NAC (C5H9NO3S) is the acetylated precursor of the amino acid L-cysteine and functions as a glutamate modulator and antioxidant [12][13][14][15][16]. It is widely known as a mucolytic, an antidote for acetaminophen overdose, and a nephroprotective agent for contrast administration [15][17]. NAC attenuates glutaminergic hyperactivity by releasing glutamate, the main excitatory neurotransmitter in the central nervous system, into the extracellular space. This stimulates inhibitory glutamate receptors and reduces glutaminergic neurotransmission [1][16]. Excessive amounts of glutamate discharge results in neuronal damage and is associated with many repetitive and compulsive disorders. Significantly higher levels of glutamate have been found in the cerebral spinal fluid, orbitofrontal cortex, and caudate nucleus of OCD patients [18][19][20]. Through this mechanism of action, NAC has been successfully used as adjunctive treatment in many psychiatric mood disorders (i.e., depression, anxiety, and post-traumatic stress disorder (PTSD)) [12][21].
    Abnormalities in the dopamine pathway are associated with psychiatric disorders including schizophrenia, addiction, depression, and attention deficit hyperactive disorder (ADHD). NAC indirectly regulates dopamine release through glutaminergic neurotransmission, acting on the presynaptic mGlu2/3 receptors [22]. Additionally, dopamine, glutamate, and their oxidized metabolites can be cytotoxic and contribute to oxidative stress [23][24][25]. NAC protects cells against oxidative stress by replenishing glutathione, a major antioxidant made up of glutamate, glycine, and cysteine. NAC contributes cysteine, the rate-limiting substrate of glutathione synthesis [15]. Cysteine is also an effective free radical scavenger, further minimizing inflammatory and oxidative stressors. Reduction of cellular oxidative stress is thought to block the reinstitution of compulsive behaviors [3][17].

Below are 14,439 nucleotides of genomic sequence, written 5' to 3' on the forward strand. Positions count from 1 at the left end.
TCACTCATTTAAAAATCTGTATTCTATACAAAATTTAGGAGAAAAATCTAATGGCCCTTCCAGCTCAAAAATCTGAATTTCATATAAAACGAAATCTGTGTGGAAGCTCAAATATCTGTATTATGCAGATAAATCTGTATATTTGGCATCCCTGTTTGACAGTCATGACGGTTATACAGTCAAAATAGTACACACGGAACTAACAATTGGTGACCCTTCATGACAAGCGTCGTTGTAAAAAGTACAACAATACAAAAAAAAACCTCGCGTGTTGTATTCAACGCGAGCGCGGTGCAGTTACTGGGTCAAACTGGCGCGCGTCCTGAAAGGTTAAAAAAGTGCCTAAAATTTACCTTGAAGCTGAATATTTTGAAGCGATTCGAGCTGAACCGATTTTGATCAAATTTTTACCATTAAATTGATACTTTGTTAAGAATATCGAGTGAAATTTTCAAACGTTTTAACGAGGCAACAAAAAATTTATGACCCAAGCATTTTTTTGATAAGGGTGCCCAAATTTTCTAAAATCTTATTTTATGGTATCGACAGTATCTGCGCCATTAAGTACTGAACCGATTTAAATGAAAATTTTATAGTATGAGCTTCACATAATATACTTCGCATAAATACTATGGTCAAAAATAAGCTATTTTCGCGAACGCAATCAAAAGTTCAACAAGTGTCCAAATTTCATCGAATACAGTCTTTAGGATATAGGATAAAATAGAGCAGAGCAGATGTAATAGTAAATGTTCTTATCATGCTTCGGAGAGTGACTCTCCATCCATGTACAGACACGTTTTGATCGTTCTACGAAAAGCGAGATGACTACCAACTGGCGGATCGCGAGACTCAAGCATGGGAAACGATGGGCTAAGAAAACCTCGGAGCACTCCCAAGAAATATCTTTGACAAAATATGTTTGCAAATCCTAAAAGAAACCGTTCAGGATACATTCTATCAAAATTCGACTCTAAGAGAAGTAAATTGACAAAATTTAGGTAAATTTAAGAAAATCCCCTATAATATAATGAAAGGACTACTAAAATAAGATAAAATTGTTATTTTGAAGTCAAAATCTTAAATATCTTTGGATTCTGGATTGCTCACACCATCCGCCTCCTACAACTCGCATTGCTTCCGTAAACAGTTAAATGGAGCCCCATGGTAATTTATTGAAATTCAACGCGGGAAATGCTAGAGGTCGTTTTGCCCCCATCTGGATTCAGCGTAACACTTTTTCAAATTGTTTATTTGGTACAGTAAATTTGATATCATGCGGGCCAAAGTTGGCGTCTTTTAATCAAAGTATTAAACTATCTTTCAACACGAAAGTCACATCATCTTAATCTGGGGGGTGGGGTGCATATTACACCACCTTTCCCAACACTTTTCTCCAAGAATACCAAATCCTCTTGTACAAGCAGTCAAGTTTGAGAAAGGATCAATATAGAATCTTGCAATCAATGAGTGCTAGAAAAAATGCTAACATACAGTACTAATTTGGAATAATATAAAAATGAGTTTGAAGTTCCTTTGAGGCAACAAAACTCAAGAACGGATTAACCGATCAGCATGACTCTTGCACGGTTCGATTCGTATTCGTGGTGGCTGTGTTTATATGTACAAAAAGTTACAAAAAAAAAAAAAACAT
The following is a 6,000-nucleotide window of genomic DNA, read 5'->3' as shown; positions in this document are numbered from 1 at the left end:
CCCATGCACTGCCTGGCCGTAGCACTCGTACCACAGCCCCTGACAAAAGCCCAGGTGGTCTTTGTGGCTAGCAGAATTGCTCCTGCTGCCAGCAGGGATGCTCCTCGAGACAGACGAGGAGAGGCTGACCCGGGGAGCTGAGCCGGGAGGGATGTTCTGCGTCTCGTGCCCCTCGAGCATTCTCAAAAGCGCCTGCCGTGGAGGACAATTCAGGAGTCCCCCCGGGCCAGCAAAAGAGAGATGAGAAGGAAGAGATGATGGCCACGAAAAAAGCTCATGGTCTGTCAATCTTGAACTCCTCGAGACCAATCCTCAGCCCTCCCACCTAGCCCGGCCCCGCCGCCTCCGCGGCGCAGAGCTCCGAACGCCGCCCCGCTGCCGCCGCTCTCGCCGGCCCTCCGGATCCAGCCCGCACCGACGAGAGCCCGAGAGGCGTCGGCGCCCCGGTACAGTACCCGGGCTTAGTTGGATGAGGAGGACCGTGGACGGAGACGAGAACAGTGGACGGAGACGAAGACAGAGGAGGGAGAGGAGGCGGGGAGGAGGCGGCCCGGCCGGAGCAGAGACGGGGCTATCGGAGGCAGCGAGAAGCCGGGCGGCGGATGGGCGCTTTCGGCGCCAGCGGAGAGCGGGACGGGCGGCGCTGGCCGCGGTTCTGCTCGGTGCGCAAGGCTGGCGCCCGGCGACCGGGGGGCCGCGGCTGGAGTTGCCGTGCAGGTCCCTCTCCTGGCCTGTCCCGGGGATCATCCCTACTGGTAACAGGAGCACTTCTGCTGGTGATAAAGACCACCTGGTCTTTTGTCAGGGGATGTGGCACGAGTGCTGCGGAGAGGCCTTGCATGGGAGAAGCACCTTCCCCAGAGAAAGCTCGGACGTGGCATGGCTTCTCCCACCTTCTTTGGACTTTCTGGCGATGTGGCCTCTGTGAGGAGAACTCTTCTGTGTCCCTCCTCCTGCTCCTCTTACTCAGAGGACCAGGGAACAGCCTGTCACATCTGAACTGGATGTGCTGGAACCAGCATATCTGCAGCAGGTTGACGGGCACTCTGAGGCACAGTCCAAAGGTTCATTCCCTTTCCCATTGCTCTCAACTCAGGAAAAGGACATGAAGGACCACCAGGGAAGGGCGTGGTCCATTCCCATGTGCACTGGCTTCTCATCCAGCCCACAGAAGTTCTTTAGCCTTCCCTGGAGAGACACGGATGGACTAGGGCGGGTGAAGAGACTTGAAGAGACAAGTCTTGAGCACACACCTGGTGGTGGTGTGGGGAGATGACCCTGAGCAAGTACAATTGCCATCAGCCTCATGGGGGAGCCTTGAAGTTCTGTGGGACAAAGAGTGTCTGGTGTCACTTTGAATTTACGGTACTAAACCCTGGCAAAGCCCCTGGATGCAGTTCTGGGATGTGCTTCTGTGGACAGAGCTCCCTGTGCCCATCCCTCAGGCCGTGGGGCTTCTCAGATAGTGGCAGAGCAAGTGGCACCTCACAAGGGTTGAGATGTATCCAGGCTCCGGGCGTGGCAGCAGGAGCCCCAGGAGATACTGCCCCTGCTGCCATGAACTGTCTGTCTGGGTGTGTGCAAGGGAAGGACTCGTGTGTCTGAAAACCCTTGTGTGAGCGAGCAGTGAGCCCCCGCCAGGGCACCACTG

Compared to other glutaminergic agents, NAC has received much attention for its use in treating BFRBs given its low cost and benign side effect profile. More recently, there is increasing evidence on the efficacy of NAC in treating BFRBs.

    2. NAC in Trichotillomania

    TTM is repetitive hair pulling of one’s own hair from the scalp, eyebrows, eyelashes, and pubic region, leading to nonscarring patchy hair loss with short hair. Patients have a negative hair pull test on physical examination. This condition is exacerbated by stress and can cause significant distress, shame, and low self-esteem. First-line pharmacologic treatments for TTM are selective serotonin reuptake inhibitors (SSRIs) and tricyclic antidepressants (TCAs), specifically clomipramine [1]. Other drugs studied for treating TTM include olanzapine, inositol, and naltrexone with limited success [1][26][27][28]. NAC has been studied in several clinical trials for TTM treatment (Table 1) [29][30][31][32][33][34][35][36][37][38][39][40].
    Table 1. Summarizes all NAC treatment studies for TTM, which includes one adult and one pediatric randomized double-blind controlled trials and nine case reports.